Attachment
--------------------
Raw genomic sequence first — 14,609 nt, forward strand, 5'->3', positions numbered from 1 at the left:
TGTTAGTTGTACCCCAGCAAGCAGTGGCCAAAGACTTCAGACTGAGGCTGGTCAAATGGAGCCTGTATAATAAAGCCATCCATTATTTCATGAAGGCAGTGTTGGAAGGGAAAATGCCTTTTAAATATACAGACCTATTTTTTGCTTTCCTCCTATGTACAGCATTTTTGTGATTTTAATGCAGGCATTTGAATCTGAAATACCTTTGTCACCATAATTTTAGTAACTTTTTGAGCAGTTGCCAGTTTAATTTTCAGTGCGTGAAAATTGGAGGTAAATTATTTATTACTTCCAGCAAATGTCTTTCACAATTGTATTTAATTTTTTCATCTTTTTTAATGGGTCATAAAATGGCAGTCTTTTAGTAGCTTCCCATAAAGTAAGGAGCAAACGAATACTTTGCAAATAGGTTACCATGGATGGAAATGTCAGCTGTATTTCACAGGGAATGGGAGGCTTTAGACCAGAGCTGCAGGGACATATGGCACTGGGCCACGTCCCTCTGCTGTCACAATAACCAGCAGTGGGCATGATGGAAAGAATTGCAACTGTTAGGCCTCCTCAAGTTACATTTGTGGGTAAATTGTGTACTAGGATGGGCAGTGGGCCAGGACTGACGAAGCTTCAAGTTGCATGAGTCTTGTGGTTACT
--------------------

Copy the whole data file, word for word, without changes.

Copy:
Raw genomic sequence first — 14,609 nt, forward strand, 5'->3', positions numbered from 1 at the left:
TGTTAGTTGTACCCCAGCAAGCAGTGGCCAAAGACTTCAGACTGAGGCTGGTCAAATGGAGCCTGTATAATAAAGCCATCCATTATTTCATGAAGGCAGTGTTGGAAGGGAAAATGCCTTTTAAATATACAGACCTATTTTTTGCTTTCCTCCTATGTACAGCATTTTTGTGATTTTAATGCAGGCATTTGAATCTGAAATACCTTTGTCACCATAATTTTAGTAACTTTTTGAGCAGTTGCCAGTTTAATTTTCAGTGCGTGAAAATTGGAGGTAAATTATTTATTACTTCCAGCAAATGTCTTTCACAATTGTATTTAATTTTTTCATCTTTTTTAATGGGTCATAAAATGGCAGTCTTTTAGTAGCTTCCCATAAAGTAAGGAGCAAACGAATACTTTGCAAATAGGTTACCATGGATGGAAATGTCAGCTGTATTTCACAGGGAATGGGAGGCTTTAGACCAGAGCTGCAGGGACATATGGCACTGGGCCACGTCCCTCTGCTGTCACAATAACCAGCAGTGGGCATGATGGAAAGAATTGCAACTGTTAGGCCTCCTCAAGTTACATTTGTGGGTAAATTGTGTACTAGGATGGGCAGTGGGCCAGGACTGACGAAGCTTCAAGTTGCATGAGTCTTGTGGTTACT